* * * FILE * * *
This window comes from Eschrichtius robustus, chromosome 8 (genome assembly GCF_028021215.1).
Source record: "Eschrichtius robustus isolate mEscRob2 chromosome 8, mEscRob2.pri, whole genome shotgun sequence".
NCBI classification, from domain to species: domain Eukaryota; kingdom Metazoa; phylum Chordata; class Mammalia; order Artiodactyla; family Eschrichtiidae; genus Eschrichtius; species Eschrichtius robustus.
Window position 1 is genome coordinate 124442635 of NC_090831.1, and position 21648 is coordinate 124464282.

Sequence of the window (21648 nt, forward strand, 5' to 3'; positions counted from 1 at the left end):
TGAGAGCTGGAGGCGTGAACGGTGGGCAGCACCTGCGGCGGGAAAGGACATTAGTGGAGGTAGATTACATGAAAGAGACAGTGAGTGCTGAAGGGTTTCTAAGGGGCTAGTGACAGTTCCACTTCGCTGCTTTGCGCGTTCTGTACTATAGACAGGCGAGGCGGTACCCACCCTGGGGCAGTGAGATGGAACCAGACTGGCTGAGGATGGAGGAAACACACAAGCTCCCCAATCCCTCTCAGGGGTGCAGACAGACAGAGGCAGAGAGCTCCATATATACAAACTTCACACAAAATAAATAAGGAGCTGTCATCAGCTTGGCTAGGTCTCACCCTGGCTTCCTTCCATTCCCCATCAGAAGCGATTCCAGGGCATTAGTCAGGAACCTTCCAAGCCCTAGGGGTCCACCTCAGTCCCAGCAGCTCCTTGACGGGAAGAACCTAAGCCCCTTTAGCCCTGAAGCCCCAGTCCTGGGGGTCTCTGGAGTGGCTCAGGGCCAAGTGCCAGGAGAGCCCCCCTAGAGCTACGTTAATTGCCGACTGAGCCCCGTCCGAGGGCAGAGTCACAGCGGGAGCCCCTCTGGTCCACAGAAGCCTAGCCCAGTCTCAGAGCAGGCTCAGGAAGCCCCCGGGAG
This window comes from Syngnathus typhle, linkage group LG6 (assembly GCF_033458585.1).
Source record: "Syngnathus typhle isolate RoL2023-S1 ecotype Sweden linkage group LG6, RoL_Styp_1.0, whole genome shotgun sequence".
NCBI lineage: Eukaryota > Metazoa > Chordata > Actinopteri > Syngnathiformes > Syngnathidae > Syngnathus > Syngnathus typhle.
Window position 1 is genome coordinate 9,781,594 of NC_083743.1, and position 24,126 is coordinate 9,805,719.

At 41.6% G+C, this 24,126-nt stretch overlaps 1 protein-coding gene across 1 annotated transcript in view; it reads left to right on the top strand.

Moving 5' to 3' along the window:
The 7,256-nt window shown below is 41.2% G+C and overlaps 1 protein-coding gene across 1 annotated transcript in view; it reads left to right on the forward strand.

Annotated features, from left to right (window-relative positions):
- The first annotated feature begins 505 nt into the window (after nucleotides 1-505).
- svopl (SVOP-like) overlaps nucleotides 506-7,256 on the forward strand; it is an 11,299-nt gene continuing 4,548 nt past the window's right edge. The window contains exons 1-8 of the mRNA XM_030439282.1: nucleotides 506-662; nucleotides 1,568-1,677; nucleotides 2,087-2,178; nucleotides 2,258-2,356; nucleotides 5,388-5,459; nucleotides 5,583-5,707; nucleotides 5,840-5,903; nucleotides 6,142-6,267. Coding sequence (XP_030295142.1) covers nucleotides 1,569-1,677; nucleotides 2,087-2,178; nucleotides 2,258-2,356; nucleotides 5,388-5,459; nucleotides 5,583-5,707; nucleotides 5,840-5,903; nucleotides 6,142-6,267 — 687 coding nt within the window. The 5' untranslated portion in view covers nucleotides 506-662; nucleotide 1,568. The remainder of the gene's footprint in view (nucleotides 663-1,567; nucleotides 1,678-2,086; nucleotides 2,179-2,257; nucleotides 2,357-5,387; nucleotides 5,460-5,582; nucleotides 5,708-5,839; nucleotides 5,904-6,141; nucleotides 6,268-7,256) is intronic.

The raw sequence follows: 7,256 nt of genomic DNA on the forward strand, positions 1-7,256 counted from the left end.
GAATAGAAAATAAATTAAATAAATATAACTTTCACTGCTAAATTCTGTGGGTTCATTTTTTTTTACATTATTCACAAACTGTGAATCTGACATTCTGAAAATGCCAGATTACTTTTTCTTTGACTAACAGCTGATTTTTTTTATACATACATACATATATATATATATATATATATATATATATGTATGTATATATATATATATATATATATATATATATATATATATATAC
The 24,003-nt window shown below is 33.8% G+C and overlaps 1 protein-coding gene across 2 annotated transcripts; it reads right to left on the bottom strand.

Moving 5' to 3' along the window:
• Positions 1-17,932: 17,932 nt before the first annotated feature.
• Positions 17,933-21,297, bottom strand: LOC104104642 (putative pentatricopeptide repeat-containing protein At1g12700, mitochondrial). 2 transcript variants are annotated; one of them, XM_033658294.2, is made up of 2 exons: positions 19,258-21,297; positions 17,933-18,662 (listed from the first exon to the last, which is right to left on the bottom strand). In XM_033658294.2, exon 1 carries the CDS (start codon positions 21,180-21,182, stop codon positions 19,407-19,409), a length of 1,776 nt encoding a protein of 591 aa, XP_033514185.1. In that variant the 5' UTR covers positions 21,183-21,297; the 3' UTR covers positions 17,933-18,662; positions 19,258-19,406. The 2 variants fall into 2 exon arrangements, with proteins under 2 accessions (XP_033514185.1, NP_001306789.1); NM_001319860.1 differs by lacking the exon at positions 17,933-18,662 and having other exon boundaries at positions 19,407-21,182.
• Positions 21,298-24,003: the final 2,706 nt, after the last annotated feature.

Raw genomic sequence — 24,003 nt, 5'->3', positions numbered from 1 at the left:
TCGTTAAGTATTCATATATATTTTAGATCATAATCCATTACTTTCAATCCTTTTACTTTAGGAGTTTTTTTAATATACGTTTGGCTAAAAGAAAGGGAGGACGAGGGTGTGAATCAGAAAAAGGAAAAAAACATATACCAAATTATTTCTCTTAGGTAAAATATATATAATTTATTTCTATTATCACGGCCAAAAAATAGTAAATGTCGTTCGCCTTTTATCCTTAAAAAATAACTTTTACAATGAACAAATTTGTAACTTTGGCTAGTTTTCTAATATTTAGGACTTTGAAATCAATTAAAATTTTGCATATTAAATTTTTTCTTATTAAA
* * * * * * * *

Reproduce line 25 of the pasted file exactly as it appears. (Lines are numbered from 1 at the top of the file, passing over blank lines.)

TCGTTAAGTATTCATATATATTTTAGATCATAATCCATTACTTTCAATCCTTTTACTTTAGGAGTTTTTTTAATATACGTTTGGCTAAAAGAAAGGGAGGACGAGGGTGTGAATCAGAAAAAGGAAAAAAACATATACCAAATTATTTCTCTTAGGTAAAATATATATAATTTATTTCTATTATCACGGCCAAAAAATAGTAAATGTCGTTCGCCTTTTATCCTTAAAAAATAACTTTTACAATGAACAAATTTGTAACTTTGGCTAGTTTTCTAATATTTAGGACTTTGAAATCAATTAAAATTTTGCATATTAAATTTTTTCTTATTAAA